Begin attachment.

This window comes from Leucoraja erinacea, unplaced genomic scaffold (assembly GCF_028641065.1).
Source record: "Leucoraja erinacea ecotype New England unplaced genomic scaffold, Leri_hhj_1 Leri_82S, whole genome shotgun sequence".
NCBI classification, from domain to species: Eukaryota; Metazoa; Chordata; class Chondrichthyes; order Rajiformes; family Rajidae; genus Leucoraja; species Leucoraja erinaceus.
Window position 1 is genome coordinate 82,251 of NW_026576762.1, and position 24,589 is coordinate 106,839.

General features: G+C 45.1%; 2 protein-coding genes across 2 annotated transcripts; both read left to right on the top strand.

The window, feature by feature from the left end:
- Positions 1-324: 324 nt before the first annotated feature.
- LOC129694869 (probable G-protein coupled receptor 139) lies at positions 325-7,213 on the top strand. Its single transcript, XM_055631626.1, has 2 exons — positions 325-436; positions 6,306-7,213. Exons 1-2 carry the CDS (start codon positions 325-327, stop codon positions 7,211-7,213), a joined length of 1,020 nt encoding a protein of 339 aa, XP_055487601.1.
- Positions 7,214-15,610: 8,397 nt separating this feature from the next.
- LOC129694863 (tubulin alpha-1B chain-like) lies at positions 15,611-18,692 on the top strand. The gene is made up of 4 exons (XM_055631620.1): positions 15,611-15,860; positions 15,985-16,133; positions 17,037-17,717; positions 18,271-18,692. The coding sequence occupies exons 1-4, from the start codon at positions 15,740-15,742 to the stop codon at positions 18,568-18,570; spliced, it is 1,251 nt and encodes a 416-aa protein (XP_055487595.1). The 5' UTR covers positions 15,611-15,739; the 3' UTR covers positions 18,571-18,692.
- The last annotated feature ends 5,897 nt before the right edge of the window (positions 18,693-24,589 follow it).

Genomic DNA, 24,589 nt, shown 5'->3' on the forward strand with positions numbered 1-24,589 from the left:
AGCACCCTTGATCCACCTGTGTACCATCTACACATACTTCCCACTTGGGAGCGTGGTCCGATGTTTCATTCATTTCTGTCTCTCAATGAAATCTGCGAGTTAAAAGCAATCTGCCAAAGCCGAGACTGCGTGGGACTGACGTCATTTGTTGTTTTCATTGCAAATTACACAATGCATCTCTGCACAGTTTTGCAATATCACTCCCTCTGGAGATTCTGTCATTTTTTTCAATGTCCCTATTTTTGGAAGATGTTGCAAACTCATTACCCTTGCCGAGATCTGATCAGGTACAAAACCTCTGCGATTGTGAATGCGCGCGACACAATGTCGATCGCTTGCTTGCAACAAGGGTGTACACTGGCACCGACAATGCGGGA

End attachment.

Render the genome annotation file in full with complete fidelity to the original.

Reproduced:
This window comes from Leucoraja erinacea, unplaced genomic scaffold (assembly GCF_028641065.1).
Source record: "Leucoraja erinacea ecotype New England unplaced genomic scaffold, Leri_hhj_1 Leri_82S, whole genome shotgun sequence".
NCBI classification, from domain to species: Eukaryota; Metazoa; Chordata; class Chondrichthyes; order Rajiformes; family Rajidae; genus Leucoraja; species Leucoraja erinaceus.
Window position 1 is genome coordinate 82,251 of NW_026576762.1, and position 24,589 is coordinate 106,839.

General features: G+C 45.1%; 2 protein-coding genes across 2 annotated transcripts; both read left to right on the top strand.

The window, feature by feature from the left end:
- Positions 1-324: 324 nt before the first annotated feature.
- LOC129694869 (probable G-protein coupled receptor 139) lies at positions 325-7,213 on the top strand. Its single transcript, XM_055631626.1, has 2 exons — positions 325-436; positions 6,306-7,213. Exons 1-2 carry the CDS (start codon positions 325-327, stop codon positions 7,211-7,213), a joined length of 1,020 nt encoding a protein of 339 aa, XP_055487601.1.
- Positions 7,214-15,610: 8,397 nt separating this feature from the next.
- LOC129694863 (tubulin alpha-1B chain-like) lies at positions 15,611-18,692 on the top strand. The gene is made up of 4 exons (XM_055631620.1): positions 15,611-15,860; positions 15,985-16,133; positions 17,037-17,717; positions 18,271-18,692. The coding sequence occupies exons 1-4, from the start codon at positions 15,740-15,742 to the stop codon at positions 18,568-18,570; spliced, it is 1,251 nt and encodes a 416-aa protein (XP_055487595.1). The 5' UTR covers positions 15,611-15,739; the 3' UTR covers positions 18,571-18,692.
- The last annotated feature ends 5,897 nt before the right edge of the window (positions 18,693-24,589 follow it).

Genomic DNA, 24,589 nt, shown 5'->3' on the forward strand with positions numbered 1-24,589 from the left:
AGCACCCTTGATCCACCTGTGTACCATCTACACATACTTCCCACTTGGGAGCGTGGTCCGATGTTTCATTCATTTCTGTCTCTCAATGAAATCTGCGAGTTAAAAGCAATCTGCCAAAGCCGAGACTGCGTGGGACTGACGTCATTTGTTGTTTTCATTGCAAATTACACAATGCATCTCTGCACAGTTTTGCAATATCACTCCCTCTGGAGATTCTGTCATTTTTTTCAATGTCCCTATTTTTGGAAGATGTTGCAAACTCATTACCCTTGCCGAGATCTGATCAGGTACAAAACCTCTGCGATTGTGAATGCGCGCGACACAATGTCGATCGCTTGCTTGCAACAAGGGTGTACACTGGCACCGACAATGCGGGA